BIRMINGHAM, Mich. — We may think of the scroll as an archaic form, borne of necessity or designed with anachronistic reverence for the relatively precious ink-and-paper technology of the preceding centuries. But to dismiss the scroll as merely aesthetic or functional fails to consider the conceptual significance of the scroll as a uniquely temporal object — one that requires the reader to move through a narrative in a subjective and physical manner, as it literally unrolls. In truth, the scroll has proven to be one of the most enduring forms, as each and every reader of this article is currently utilizing a virtual scroll.
Artist Anne Gilman seems to keenly appreciate the scroll as both a physical and temporal experience; her solo show, Up close / in the distance / now at the Birmingham Bloomfield Arts Center is comprised almost exclusively of super-sized scroll-like works on paper. These hang on walls — or in one case from the ceiling, dividing the space like a legend between her complementary fields of orange and blue — or lay out on a plinth-top or the floor, in one case punctuated by a pair of crystal balls.
Most pieces read like a diary page with faint ruled lines, handwriting made ambiguous by colorful redaction marks (more legible versions of the texts are presented on wall labels adjacent to the works). The works also feel like hand-drawn maps, perhaps charting a journey through a metaphysical region. Gilman variously layers pencil, ink, graphite, matte medium, BIC ballpoint pen, as well as tape and other media elements, evoking a sense of passage, navigation, documentation, and landscape.
The show’s title, also the name of the two-sided free-hanging work that can be viewed in-the-round, “Up close / in the distance / now” (2018), underscores the plurality of these pieces, which chart both physical and temporal locations. Some other titles hint at locales or geologic features, many of which could also be interpreted as internal states: “Fault line” (2016), “The place of possibility” (2016), “The dividing line” (2017), and small works like “Chasm” (2017) and “rugged terrain” (2017). Others bear more time-centric titles: “Out of the blue” (2016), “You might wait forever” (2018), and “Sundowning” (2018). Still others represent ambiguous places of connection, tension, and change: “Conflict of interest” (2018), “Synapse” (2016), and a five-piece series of works in orange, collectively titled “Boiling point” (2018). Just like a boiling point, Gilman’s pieces seem determined to pinpoint those ephemeral places where time meets internal and external conditions to produce a palpable change.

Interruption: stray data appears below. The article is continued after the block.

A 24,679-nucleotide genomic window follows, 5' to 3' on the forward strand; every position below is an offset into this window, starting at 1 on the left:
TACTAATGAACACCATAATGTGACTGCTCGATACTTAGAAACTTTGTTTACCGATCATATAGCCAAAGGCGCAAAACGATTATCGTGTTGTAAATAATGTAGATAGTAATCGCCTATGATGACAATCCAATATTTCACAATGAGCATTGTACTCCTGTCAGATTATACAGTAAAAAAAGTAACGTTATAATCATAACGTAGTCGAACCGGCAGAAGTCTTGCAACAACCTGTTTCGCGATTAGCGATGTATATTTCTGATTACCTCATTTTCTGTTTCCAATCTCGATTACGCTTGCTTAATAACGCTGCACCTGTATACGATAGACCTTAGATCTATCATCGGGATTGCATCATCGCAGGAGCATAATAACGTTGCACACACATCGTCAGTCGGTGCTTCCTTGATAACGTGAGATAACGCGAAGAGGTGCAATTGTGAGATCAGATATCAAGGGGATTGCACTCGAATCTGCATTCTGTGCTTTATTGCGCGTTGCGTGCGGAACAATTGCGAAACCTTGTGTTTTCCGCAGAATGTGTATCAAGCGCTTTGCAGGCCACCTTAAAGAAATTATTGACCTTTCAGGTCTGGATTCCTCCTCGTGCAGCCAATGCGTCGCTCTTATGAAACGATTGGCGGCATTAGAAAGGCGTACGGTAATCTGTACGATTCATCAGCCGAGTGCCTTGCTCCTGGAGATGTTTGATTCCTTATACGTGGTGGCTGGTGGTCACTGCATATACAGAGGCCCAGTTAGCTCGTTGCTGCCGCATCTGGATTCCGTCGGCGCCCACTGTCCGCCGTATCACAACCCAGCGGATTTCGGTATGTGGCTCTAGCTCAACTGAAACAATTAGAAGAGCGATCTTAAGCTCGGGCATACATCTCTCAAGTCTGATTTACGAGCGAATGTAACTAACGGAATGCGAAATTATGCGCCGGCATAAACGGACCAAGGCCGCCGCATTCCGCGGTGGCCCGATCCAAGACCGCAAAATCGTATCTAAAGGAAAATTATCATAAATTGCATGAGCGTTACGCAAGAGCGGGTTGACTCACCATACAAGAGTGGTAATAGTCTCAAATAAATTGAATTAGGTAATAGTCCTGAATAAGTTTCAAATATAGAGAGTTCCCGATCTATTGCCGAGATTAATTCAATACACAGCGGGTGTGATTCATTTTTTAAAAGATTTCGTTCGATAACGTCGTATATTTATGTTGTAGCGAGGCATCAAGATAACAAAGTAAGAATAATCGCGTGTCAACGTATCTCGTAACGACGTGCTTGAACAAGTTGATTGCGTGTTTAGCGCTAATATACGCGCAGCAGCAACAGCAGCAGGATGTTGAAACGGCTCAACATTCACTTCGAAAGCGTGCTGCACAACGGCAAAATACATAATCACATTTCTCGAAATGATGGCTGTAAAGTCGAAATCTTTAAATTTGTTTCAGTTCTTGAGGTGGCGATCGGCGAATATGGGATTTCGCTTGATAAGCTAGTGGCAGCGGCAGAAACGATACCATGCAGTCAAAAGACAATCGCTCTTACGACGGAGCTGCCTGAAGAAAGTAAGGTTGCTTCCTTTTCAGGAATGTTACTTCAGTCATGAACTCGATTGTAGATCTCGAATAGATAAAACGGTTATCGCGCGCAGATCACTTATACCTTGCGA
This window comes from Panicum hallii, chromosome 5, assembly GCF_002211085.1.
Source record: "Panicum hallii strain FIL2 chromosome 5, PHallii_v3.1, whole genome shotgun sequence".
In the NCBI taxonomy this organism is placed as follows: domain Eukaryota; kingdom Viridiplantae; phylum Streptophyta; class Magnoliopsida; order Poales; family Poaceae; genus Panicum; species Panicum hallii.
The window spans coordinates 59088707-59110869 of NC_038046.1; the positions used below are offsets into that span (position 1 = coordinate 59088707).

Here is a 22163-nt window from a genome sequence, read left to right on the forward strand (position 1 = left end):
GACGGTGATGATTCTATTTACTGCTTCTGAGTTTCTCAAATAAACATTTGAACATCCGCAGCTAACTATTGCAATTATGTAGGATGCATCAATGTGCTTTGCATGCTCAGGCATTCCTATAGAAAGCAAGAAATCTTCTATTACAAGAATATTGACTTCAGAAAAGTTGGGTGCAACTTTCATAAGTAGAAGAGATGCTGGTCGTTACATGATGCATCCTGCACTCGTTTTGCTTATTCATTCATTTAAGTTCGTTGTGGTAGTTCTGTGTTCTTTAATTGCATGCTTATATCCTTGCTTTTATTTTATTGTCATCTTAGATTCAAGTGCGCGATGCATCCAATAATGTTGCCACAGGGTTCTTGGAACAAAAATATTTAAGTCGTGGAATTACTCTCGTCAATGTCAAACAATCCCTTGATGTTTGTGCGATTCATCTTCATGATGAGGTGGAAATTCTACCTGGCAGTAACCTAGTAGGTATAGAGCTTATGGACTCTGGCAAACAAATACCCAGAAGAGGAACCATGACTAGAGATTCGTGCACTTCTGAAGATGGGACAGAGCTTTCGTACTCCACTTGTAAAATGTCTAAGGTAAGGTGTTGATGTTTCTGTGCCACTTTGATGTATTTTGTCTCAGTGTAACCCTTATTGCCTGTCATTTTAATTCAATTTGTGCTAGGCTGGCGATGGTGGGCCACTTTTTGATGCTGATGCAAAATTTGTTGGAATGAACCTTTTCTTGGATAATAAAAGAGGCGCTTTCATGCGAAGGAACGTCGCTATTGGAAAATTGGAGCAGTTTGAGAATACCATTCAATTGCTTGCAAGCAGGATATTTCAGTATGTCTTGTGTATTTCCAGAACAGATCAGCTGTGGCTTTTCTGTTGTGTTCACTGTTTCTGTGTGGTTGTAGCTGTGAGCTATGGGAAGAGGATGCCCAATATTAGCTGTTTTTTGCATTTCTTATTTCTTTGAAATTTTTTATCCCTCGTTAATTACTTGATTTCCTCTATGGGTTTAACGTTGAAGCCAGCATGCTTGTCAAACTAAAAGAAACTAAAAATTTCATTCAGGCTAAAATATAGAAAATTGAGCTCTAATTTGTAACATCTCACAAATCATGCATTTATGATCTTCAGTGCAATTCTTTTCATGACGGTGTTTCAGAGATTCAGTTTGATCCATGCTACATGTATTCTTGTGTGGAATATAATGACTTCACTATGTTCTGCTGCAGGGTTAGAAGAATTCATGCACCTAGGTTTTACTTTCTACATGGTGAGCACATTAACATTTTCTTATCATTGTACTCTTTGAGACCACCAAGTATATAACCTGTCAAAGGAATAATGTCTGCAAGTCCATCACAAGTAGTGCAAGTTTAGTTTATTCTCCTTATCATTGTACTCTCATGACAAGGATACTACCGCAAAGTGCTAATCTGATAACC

Perhaps, as an artist-writer, I am acutely receptive to work of this nature, but all of these factors seem instantly discernible in Gilman’s work without necessarily diving into the content of her extemporaneous texts. When one does, there is confirmation of her themes around time and place, but also error, perfection, and anxiety. Somehow, one doesn’t need to know the exact words to infer musing and doing-over in the visual language of Gilman’s instinctively constructed and carefully redacted works. Just as the non-text sections of her images are built up through a layering of materials, the text portions undergo a similar process of elucidation and complication. This dualism is powerfully effective in creating a sense of struggle to orient oneself amid an internal landscape. These instructions are instantly discernible, but remain unclear, and give one the sense of having found maps to nowhere and everywhere.